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MOSCOW, March 27. /TASS/. The Syrian government troops’ operation to liberate the ancient town of Palmyra, which is on the UNESCO World Heritage list, would have been impossible without Russia’s support, an informed source in Damascus told TASS over the phone on Sunday.
The Syrian media reported early on Sunday morning that the government troops had liberated Palmyra located 215 km (133.5 miles) from Damascus and started mine-clearing in the streets of the town.
The famous ancient ruins have remained in Palmyra, which is called the pearl of the Syrian Desert. They are on the UNESCO Cultural Heritage list.
The source confirmed that the Syrian government troops had established control of the historical part of Palmyra.
"I’m personally grateful to Russia for that," he said.
The source also said that the Syrian army had advanced to Qariatin southwest of Palmyra where the terrorists were entrenched.
"The army is already taking control of the outskirts of Qariatin," the source said.
The Russian Center for the Syrian Ceasefire said on Saturday evening that Russia’s air task force had flown 40 sorties over the past twenty-four hours in the area of the settlement of Tadmor near Palmyra.
The Russian warplanes delivered strikes against 158 terrorist objectives, killing over 100 militants, destroying four tanks, three artillery pieces, four depots with ammunition and five motor vehicles.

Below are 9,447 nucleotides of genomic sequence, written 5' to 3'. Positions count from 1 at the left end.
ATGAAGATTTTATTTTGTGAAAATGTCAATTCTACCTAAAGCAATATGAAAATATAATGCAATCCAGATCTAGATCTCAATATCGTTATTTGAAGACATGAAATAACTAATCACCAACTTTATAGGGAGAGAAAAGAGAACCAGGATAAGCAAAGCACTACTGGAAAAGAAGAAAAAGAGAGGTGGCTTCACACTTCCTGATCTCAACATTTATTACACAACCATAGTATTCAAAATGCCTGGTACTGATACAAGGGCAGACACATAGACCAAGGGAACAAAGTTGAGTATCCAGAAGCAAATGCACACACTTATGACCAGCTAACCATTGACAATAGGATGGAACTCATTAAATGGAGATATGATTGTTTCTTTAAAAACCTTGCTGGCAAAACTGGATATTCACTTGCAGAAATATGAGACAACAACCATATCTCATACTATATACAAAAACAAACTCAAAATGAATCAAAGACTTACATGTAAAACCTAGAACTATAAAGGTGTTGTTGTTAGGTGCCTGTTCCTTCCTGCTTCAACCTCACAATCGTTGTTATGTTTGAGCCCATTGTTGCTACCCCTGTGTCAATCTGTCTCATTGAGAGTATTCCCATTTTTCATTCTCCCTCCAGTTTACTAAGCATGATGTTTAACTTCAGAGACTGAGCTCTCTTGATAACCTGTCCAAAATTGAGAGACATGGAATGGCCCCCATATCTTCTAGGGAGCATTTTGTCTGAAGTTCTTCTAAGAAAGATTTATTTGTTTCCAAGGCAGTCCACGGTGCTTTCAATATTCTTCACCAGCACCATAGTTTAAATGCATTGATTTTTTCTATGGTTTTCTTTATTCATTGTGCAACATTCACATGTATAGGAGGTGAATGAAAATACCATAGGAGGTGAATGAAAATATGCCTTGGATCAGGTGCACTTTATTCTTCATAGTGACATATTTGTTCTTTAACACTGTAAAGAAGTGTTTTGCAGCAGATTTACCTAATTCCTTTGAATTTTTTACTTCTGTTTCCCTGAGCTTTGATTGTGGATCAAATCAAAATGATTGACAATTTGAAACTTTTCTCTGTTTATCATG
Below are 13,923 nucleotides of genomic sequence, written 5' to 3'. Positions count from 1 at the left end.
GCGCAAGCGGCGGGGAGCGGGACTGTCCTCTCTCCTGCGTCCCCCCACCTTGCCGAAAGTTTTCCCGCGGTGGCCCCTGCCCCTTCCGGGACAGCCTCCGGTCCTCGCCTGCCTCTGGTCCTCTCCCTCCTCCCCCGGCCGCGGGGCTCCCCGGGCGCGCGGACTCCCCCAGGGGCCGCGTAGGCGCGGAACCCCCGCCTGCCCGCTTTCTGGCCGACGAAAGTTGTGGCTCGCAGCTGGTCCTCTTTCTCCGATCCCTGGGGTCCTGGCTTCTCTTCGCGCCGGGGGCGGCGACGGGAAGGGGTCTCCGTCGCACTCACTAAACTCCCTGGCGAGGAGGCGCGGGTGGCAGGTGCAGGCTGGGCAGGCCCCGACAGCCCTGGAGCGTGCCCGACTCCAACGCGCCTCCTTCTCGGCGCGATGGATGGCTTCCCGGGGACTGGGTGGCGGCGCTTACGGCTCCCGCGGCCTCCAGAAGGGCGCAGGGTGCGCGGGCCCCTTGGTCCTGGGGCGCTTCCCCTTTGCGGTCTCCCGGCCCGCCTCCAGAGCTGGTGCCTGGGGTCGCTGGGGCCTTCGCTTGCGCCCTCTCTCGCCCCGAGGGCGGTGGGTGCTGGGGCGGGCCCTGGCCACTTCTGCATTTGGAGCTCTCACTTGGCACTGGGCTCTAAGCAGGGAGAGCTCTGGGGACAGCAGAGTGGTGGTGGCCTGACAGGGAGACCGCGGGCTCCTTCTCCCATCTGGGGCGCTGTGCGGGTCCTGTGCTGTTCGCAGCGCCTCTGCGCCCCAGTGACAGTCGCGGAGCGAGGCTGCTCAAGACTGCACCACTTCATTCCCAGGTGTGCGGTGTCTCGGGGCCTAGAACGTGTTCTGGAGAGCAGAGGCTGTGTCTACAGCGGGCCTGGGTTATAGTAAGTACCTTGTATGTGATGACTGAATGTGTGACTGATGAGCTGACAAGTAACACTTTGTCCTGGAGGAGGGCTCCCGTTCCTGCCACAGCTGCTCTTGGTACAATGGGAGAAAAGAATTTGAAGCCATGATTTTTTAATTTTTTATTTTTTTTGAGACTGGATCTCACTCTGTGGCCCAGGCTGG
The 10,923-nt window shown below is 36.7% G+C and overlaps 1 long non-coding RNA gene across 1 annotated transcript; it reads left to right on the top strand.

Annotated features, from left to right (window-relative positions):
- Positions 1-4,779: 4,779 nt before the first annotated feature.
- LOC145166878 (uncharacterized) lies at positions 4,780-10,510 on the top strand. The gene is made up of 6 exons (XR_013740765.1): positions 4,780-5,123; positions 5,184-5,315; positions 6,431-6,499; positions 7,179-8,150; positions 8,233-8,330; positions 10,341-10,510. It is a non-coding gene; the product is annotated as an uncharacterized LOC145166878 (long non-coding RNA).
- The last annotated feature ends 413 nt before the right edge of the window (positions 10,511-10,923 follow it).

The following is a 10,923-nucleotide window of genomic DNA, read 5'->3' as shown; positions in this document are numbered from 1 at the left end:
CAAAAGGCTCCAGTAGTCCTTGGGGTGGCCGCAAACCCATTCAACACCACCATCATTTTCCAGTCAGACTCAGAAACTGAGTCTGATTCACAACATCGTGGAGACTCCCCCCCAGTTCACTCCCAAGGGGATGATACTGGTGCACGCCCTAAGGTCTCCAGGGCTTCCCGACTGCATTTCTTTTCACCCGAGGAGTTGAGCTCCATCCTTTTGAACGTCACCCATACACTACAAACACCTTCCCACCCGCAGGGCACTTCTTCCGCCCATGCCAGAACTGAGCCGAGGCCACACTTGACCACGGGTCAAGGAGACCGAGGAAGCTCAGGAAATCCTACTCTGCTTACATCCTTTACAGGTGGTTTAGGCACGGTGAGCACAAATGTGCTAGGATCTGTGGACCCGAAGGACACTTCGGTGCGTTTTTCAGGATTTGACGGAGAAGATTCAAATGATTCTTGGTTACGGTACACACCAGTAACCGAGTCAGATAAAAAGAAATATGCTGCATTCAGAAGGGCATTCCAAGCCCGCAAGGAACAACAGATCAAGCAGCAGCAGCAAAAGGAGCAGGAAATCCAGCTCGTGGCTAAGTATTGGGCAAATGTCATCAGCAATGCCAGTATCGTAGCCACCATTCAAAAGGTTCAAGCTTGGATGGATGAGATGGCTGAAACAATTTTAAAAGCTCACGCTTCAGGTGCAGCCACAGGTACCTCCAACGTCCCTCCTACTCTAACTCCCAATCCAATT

SANA news agency earlier reported that militants had destroyed the ancient fortress of Emir Fakhr-al-Din on the entrance to Palmyra from the side of Homs. In less than a year of IS control, militants destroyed the famous Arch of Triumph, Temple of Baalshamin and Temple of Ba’al. They also looted the Palmyra Museum and Necropolis.
Palmyra, a UNESCO world heritage site, was captured by the Islamic State terrorist group at the beginning of last summer. The Syrian authorities said at that time that the unique historical site could share the sad fate of the Iraqi cities of Ashur, Nimrud and Hatra (al-Hadr) destroyed by militants.
The Islamic State terrorist group seized Palmyra early in the summer of 2015. The Syrian authorities warned at that time that the unique historical complex could repeat the sad fate of the ancient Iraqi cities of Ashur and Nimrud, which had been fully ruined and eliminated by militants.
Most Palmyra residents left the city last May together with the Syrian government troops. Now there are from 15,000 to 20,000 people there.